by Terri Windling
The great folklorist Francis James Child defined what he called the “popular ballad” as a form of ancient folk poetry, composed anonymously within the oral tradition, bearing the clear stamp of the preliterate peoples of the British Isles. Ballads, which are stories in narrative verse, are related to folktales, romances, and sagas, with which they sometimes share themes, plots, and characters (such as Robin Hood). No one knows how old the oldest are. It’s believed that they are ancient indeed -- and yet we have few historical records of them older than the sixteenth century. Little is known for certain about how the oldest ballads would have been performed -- but most likely they were recited, chanted, or sung without instrumentation. Right up to the twentieth century, ballads were traditionally sung a cappella, although today it is common to hear them accompanied by guitar, fiddle, harp, and other instruments.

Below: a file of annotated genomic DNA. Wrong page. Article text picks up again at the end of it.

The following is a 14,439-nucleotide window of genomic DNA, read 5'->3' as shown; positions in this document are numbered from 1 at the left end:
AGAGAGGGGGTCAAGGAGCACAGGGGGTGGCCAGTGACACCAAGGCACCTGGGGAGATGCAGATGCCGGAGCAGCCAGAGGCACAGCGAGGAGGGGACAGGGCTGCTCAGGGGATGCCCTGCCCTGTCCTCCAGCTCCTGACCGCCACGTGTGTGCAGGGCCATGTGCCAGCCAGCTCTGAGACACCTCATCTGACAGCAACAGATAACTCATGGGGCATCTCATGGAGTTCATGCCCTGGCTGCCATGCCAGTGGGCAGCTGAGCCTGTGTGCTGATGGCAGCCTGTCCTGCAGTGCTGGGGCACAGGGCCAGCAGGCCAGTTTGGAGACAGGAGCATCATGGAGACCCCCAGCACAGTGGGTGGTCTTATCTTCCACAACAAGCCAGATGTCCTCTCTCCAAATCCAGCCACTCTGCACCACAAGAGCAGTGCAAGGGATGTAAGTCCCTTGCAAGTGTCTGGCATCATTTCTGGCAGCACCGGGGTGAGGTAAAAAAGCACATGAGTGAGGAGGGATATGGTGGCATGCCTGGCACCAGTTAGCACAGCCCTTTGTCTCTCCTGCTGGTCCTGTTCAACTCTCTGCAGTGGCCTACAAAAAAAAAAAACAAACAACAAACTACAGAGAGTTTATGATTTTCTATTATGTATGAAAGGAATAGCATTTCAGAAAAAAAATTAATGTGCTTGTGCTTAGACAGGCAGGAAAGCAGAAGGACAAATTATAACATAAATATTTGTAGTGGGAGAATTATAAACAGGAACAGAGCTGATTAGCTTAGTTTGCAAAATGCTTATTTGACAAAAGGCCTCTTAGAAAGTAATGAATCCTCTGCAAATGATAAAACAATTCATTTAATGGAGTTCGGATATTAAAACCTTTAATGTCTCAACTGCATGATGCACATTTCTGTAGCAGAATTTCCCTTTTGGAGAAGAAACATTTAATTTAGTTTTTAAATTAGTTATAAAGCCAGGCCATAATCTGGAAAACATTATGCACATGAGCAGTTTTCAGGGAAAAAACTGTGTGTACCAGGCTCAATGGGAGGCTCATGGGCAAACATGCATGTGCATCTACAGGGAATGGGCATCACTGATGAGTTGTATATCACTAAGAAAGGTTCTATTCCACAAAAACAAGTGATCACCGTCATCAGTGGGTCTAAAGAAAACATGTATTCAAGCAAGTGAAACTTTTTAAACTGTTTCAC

Why do we have so few historical records? Because until relatively recently, they weren’t considered important enough to write down. With the rise of literacy, the songs and poems of Britian’s great oral tradition began to fall out of favor -- and ballads that had once been popular among all classes of society were now deemed primitive, pagan, the province of unlettered country folk. Because of this, few attempts were made to preserve ballads prior to the seventeenth century, and thus many were lost or were passed down through the years in fragmentary form. In the eighteenth century, ballad collection was still haphazard and sporadic, and the fruits of such labor were little regarded in academic circles. Universities did not yet consider folklore a respectable area of study, so manuscript collections remained in private hands, easily lost and forgotten.